Gloria Leonard, who became a pornographic film star in her 30s and then a men’s magazine publisher and a prominent spokeswoman for her industry, died on Monday in Waimea, Hawaii. She was 73.
The cause was a stroke, her daughter, Robin Leonardi, said.
Ms. Leonard took a decidedly atypical path into pornographic movies in the 1970s, a time many in the industry now regard as its golden age, when films had story lines and actors enjoyed some crossover appeal with mainstream audiences. She was a divorced single mother, much older than most starlets and had held other jobs, including as a Wall Street broker and publicist.
“I was a fairly liberated lady, and I figured this would be the supreme test of just how liberated I really was,” she told The Miami Herald in 1983.
Her first credited role was in “The Opening of Misty Beethoven” (1976), Radley Metzger’s erotic reimagining of George Bernard Shaw’s play “Pygmalion.” She went on to appear in dozens of films, including “Odyssey: The Ultimate Trip” (1977), directed by Gerard Damiano of “Deep Throat” fame, and “All About Gloria Leonard” (1978), based on her memoirs, which she also directed.
Ms. Leonard’s background in public relations, as well as her high profile on screen, led to her hiring as the publisher of the men’s magazine High Society in 1977, a job she held for more than a decade while continuing to appear in and direct films.
One feature she introduced to the magazine showcased risqué photos of celebrities like Jodie Foster and Goldie Hawn, usually lifted from film stills. “We were sued by a number of celebrities, including Barbra Streisand and Ann-Margret, and we won every case,” Ms. Leonard said in an interview with The Rialto Report, a website and podcast dedicated to pornographic cinema. A sultry recording of her voice on an answering machine previewing the magazine’s next issue proved so popular that it inspired the magazine’s Living Centerfold Telephone Service, one of the first phone-sex lines, in 1983. About 500,000 to 700,000 callers each day paid to listen to recorded messages on answering machines.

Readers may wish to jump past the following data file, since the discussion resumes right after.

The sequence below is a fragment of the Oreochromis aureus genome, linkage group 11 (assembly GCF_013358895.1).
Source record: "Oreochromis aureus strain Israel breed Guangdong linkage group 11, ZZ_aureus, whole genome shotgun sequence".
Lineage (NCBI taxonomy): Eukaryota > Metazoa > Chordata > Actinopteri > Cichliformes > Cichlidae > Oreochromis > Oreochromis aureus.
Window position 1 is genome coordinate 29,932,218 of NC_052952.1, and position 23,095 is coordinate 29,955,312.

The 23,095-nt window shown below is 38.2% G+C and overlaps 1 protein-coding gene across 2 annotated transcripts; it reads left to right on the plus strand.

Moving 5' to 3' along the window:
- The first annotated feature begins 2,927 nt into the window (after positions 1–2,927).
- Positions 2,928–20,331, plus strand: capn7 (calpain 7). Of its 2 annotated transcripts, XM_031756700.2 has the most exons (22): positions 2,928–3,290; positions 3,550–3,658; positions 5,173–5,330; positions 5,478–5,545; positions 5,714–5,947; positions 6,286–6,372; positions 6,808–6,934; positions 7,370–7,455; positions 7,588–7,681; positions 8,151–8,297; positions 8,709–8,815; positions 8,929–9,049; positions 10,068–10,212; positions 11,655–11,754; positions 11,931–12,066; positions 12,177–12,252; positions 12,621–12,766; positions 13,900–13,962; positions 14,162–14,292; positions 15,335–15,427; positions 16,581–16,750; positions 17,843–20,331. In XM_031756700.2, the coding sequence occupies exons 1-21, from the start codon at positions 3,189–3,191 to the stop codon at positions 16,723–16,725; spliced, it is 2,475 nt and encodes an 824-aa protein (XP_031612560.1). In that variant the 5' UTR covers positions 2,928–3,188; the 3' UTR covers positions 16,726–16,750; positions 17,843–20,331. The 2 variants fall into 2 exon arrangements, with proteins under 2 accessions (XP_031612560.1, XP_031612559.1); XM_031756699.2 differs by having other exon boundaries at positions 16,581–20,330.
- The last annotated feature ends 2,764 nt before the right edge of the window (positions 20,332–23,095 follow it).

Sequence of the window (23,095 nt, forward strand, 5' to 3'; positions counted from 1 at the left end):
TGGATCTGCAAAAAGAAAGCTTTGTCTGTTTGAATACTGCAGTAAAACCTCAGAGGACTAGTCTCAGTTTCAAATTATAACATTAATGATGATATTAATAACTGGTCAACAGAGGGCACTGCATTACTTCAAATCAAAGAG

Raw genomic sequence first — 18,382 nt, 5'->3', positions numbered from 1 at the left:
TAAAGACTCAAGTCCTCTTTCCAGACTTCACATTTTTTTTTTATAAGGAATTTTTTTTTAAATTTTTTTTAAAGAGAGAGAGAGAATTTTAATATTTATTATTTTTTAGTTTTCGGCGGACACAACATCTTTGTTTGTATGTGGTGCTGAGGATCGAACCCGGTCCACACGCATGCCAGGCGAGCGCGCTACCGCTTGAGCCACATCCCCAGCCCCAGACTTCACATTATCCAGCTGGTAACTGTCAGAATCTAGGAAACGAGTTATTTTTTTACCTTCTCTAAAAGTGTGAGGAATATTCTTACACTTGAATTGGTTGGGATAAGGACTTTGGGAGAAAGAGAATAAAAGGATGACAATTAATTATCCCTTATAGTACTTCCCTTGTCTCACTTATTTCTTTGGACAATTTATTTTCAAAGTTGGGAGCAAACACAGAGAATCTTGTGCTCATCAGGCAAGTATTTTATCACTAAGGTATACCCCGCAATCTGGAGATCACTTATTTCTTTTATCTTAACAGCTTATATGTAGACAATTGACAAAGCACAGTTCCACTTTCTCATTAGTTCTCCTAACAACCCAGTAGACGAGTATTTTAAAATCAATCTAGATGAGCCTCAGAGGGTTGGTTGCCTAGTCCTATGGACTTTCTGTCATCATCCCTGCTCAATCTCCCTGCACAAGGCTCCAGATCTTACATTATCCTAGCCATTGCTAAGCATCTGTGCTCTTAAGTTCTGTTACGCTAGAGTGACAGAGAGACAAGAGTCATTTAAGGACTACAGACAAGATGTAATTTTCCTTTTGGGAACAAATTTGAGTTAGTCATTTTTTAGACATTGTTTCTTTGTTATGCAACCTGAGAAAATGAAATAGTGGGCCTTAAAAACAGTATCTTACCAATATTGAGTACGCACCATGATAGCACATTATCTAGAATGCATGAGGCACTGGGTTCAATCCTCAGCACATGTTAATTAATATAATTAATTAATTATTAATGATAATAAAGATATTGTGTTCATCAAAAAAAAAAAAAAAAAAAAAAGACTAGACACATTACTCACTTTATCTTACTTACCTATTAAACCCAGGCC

Ms. Leonard defended the pornography industry and her participation in it, appearing on talk shows and in debates on college campuses with feminists who regarded the business as misogynistic.
“I said the whole point of the women’s movement is for women to choose whatever they want to do,” she said “Why should my choice be considered any less or more valid than your choice?”
Ms. Leonard was born Gale Sandra Klinetsky in the Bronx on Aug. 28, 1940. Her first two marriages ended in divorce. She was separated from her third husband, Bobby Hollander, a producer and director of pornographic films, when he died in 2002.
After she left High Society, Ms. Leonard was the administrative director of the Adult Film Association from 1989 to 1992. In 1998 she became president of the Free Speech Coalition, a pornography industry trade group. At her death she lived in Hawi, Hawaii.
Besides her daughter, Ms. Leonard is survived by a granddaughter.
Ms. Leonard said that she had no regrets about her career, but that she thought the sex-film industry had been cheapened by the ubiquity of video. Anyone with a video camera “can rent a hotel room and make a porno these days,” she told The Rialto Report. She added, “I don’t know that anyone will remember the girls of today’s porn.”
Leonard, who lived in Hawaii at the time of her death, suffered a serious stroke Jan. 30 and passed away Feb. 3. She is survived by her daughter Robin Leonardi, 50, and granddaughter Roxanne Felig, 18.